The Church Alive is a fast-paced, segmented and interactive show hosted by Salt + Light producers Cheridan Sanders and Sebastian Gomes.  This unique series will be both television and web based.  The goal: to inspire people and get them talking about the faith, to share stories of the New Evangelization, and to highlight the broad and inclusive nature of Catholicism and its rich tradition. “Yes, the Church is Alive… and the Church is young.” – Pope Benedict XVI


Biblical Reflection segments of each episode were filmed in the Chapel of Assumption University.


Order your copy now of this excellent DVD production in 13 episodes + an important study guide.

13 episodes

Disc One
Episode 1: What is the New Evangelization (28 min); Episode 2: Catholic Education (24 min)
Disc Two
Episode 3: The Media (25 min); Episode 4: The Role of the Laity (24 min)
Disc Three
Episode 5: Social Justice (26 min); Episode 6: Politics (24 min)
Disc Four
Episode 7: Ecclesial Movements (24 min); Episode 8: Ecumenism (24 min)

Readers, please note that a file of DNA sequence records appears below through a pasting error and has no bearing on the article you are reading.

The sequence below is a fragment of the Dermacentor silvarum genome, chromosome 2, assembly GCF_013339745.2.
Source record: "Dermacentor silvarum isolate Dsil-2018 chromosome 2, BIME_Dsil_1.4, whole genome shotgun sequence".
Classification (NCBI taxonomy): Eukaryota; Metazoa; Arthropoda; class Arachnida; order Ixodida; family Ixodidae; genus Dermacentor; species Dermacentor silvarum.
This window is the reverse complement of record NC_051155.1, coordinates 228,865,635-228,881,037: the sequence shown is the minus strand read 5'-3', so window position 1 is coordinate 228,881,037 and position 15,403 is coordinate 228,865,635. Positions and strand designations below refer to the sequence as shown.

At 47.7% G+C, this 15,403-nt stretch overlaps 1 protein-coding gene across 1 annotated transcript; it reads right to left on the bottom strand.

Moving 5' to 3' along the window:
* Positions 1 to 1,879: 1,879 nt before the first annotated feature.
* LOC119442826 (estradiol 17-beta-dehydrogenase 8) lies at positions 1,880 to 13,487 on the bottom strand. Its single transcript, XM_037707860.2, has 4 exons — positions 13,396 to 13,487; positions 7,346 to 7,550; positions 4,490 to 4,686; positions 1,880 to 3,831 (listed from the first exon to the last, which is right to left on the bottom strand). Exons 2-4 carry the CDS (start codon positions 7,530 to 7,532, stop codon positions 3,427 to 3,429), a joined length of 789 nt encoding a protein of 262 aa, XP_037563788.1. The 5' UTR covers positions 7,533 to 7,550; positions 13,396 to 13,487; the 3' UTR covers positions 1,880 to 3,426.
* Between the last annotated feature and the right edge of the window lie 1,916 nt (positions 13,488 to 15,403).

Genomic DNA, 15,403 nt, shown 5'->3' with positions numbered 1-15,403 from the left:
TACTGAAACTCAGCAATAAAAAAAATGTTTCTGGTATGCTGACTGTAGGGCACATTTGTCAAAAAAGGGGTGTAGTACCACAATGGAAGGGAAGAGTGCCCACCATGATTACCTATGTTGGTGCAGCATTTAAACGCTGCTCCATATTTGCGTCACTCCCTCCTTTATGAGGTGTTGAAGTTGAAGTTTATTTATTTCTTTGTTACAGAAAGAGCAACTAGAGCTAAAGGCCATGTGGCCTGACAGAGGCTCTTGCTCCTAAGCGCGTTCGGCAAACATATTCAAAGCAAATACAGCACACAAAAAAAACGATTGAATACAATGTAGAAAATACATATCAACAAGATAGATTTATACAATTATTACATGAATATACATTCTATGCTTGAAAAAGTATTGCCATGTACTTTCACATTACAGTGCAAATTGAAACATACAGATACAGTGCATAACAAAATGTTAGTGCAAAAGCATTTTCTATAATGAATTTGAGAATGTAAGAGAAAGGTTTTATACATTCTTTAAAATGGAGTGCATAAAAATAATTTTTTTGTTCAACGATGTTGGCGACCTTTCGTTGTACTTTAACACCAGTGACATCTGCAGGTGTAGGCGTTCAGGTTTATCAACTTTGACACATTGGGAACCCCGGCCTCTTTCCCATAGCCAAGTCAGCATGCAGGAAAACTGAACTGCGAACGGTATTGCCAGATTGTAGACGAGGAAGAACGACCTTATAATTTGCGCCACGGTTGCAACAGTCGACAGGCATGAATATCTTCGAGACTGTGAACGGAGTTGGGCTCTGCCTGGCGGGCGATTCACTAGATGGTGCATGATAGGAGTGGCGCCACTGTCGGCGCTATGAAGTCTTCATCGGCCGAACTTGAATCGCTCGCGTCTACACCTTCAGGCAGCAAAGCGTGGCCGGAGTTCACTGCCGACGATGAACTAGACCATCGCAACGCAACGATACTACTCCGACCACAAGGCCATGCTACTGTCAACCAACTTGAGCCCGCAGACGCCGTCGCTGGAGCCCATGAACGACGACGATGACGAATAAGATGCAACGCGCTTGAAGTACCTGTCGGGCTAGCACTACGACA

Disc Five
Episode 9: Economics (24 min); Episode 10: Interfaith/Religious Liberty (28 min)
Disc Six
Episode 11: The Consecrated Life (25 min); Episode 12: The Environment (25 min)
Disc Seven
Episode 13: The Catholic Eastern Churches (27 min)
To place your order, visit:

Homily at Funeral Mass of Fr. Ulysse Paré, CSB – Our Lady of the Assumption Church Windsor, Ontario – March 31, 2014 – Fr. Thomas Rosica, CSB


Revelation 21:1-7; John 11:17-44


Bishop Fabbro, Brother Priests, Dear Friends,


Our thoughts and prayers today are first for Fr. Paré’s family: Fr. Larry, Geraldine, Clare and Connie gathered here with us in Our Lady of the Assumption Church in Windsor to commend our brother and friend to God. His formal, baptismal, French name of “Ulysse” conjured up a formidable, historical figure of antiquity. His title “Father”, “Père”, “Padre” reminded us that he was priest and pastor. But to his own family, many confrères, students and lifelong friends, he was just “Bud.” Whatever we called him, Fr. Paré has been an outstanding and deeply loved rock of theological intellect, biblical wisdom and practical, spiritual strength whom we shall achingly miss, and for whose life we are so grateful to God. In Bud’s life, God has blessed us hugely, far beyond the boundaries of our small religious congregation and the borders of our nation.